Even without the telltale subtitles, you can tell that "Goodbye Lenin" is not an American movie. Why is that, you ask? Because it can offer all the elements of good filmmaking: storytelling, character development...of its general complexity without sacrificing values.
Values, you say? Oh yeah--those quaint notions that inherently recognize right versus wrong and/or hold some old traditions near & dear. Again, the inclusion of old-time verities tips one off that TimeWarner is not providing the funding for "Goodbye Lenin." In fact, TimeWarner types would not fit into the ouevre of the film at all.
To cut to the chase, the story follows the antics of a young son's attempts to cover up the 1989 breakup of the GDR to his ailing mother. Residents of East Berlin, the son's mother--an ardent communist--emerges from a coma; doctors warn her children, though, that any shock or upset could bring on a fatal heart attack.
Knowing too well the cultural havoc that rampant post-1989 Westernism has created over the former GDR, the son goes to great comedic lengths to recreate pre-1989 Berlin in their tiny apartment in Alexanderplatz.
Which is yet another way "GL" cannot be mistaken for mass-produced American sap: it can manage to be a comedy, a complex political questions and a brave champion of Olde World values. And all at the same time!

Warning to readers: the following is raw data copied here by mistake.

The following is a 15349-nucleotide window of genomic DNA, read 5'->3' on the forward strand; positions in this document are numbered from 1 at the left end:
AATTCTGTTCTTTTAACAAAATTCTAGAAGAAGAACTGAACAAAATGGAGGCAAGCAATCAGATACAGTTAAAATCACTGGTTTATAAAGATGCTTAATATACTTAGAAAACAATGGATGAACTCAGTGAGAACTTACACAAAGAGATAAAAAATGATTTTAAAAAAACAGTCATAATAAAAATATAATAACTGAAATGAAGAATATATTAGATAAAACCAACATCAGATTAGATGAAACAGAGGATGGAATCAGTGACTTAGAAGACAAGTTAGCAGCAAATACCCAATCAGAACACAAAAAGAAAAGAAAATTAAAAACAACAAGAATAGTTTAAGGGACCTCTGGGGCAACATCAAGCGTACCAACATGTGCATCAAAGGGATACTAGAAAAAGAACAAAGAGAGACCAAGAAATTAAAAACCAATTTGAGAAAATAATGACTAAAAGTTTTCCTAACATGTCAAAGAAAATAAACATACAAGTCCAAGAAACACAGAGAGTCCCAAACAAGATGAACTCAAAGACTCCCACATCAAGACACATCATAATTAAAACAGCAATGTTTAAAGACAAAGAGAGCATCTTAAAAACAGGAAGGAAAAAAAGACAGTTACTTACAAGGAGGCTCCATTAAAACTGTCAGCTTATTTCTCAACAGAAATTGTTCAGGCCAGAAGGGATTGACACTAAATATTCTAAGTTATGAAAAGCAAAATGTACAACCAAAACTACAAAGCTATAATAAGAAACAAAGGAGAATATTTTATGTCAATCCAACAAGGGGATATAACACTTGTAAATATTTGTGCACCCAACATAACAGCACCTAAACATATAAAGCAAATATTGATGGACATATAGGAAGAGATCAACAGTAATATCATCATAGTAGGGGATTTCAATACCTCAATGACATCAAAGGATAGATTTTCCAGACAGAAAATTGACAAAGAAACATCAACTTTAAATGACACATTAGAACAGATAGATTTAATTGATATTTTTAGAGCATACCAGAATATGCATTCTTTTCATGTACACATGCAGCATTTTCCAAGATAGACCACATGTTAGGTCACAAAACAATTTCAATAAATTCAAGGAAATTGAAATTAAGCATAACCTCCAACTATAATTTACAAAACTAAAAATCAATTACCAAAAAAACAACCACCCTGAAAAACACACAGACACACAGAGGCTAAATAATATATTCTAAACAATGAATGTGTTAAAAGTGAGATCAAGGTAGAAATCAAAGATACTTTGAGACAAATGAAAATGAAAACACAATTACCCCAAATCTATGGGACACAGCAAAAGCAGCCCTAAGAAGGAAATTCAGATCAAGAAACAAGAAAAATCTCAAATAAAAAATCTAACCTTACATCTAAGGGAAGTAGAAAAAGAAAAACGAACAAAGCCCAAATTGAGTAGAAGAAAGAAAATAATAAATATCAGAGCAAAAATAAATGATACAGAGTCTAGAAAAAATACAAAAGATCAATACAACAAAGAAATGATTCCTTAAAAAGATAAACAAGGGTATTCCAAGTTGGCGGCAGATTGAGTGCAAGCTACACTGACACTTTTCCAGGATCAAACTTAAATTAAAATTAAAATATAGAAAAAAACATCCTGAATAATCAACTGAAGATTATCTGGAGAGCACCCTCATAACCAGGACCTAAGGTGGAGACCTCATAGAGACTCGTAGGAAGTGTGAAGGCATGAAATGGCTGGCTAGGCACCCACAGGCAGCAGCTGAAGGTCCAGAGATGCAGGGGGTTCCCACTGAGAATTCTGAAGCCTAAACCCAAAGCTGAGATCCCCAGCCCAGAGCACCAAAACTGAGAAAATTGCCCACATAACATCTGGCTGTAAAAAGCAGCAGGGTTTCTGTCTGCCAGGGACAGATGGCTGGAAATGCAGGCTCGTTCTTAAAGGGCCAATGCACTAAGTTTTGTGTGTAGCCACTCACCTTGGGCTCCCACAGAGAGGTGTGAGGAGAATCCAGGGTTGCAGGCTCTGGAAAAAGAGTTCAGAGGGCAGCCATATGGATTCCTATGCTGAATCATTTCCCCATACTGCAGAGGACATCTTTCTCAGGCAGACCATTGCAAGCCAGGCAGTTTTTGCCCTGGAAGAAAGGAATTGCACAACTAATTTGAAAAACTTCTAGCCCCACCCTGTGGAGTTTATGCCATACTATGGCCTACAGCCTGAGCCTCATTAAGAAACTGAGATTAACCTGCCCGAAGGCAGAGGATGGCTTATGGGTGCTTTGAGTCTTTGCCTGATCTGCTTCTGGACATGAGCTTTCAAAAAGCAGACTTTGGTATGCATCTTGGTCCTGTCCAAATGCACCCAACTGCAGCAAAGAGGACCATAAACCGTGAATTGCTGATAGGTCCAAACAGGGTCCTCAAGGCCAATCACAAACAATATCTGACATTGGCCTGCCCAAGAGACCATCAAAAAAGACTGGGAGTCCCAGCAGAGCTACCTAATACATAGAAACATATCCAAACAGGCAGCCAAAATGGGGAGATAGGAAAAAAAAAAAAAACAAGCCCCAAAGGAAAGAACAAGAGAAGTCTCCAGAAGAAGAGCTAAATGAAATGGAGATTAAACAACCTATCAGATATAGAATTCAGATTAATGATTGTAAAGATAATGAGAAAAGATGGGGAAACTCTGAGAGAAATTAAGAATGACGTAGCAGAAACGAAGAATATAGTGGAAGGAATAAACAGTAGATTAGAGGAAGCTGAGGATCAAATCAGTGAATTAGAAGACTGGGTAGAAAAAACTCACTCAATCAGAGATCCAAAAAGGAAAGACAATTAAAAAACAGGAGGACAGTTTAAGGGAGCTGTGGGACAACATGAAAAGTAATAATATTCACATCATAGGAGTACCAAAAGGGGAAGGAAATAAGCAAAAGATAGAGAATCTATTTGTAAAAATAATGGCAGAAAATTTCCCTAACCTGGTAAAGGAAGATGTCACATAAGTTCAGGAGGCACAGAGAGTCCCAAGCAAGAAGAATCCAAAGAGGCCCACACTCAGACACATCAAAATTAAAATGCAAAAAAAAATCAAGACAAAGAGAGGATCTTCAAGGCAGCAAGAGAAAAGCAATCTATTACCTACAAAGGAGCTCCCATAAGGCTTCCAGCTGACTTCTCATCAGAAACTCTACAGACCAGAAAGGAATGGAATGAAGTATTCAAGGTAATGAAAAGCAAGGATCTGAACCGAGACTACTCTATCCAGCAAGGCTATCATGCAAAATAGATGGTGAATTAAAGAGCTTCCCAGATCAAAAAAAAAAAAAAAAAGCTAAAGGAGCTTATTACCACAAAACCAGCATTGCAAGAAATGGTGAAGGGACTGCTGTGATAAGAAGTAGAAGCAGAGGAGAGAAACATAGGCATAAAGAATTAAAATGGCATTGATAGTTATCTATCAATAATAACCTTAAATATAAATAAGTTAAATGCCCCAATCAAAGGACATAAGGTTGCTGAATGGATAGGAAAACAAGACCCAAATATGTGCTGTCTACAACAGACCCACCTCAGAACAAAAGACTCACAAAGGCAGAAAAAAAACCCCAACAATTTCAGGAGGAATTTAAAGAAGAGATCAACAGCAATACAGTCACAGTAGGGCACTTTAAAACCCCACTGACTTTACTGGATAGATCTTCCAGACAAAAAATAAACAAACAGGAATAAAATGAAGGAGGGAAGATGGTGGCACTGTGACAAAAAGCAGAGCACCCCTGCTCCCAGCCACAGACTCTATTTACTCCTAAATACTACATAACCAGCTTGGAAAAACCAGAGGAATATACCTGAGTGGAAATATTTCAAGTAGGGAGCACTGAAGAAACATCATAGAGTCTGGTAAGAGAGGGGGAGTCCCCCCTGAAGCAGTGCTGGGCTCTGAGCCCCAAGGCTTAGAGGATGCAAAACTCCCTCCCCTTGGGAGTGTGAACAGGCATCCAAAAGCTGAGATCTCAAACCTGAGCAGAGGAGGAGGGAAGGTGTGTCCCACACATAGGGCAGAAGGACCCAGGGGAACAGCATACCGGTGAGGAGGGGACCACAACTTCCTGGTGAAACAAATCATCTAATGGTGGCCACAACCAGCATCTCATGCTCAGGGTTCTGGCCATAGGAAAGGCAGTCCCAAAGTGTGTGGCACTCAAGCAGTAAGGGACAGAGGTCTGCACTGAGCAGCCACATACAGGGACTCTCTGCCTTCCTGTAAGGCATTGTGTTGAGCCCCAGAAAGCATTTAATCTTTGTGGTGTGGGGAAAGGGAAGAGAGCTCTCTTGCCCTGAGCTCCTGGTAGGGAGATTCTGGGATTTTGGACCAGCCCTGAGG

Its refreshing to see the son's devotion to his mother, respect for familial ties and tradition. All Americans should be made to watch "GL:" to see the ugliness of our popular culture firsthand as it makes its brash way into the GDR. Coke banners, pornography, rap music, Britney...
Unlike those American movies that do make the attempt to formulate a message (which are becoming rarer by the day!), this film doesn't hit you over the head to get you to see the deleterious effects of western imperialism and crass consumerism. The movie's producers simply do this through their characters: a daughter who works at the new Burger King; Denis, the eager aspiring movie director who provides much of the comic relief in this film.
Although he may not be crazy about Lenin's theories and living under the communist regime, the son has enough depth of character to acknowledge and appreciate his mother's years of devotion to The Cause. But this is where the predictability ends in "GL>" Now usher in the disturbing and unexplained fact that his father was persecuted by authorities for not joining the Party and hence defected to West Berlin. Is this why his wife was such a devoted worker in The Party?
This could have been fleshed out more, just as the "Wessie-ness" (western Berlin manners and mores) of his sister's boyfriend, Rainer. The film has other shortcomings: the relationship between the son and his mother's nurse is too sappy and predictable ("American-like, you could say).
Some may view his efforts is recreating a pre-1989 life for his mother too farfetched for reality: think of the pickle scenes. The director's use of fast-forwarding for many of the comic scenes are hilarious and accentuate their absurdity.
Actual footage from the crumbling of the Berlin Wall is interspersed thru the film as well as newsrells of political leaders. I found it interesting that no images were shown of former President Reagan (or any other American officials for that matter).
The scene with the disembodied Lenin flying over Alexanderplatz, waving goodbye to the mother, is SUBLIME.
It doesn't get any better than this!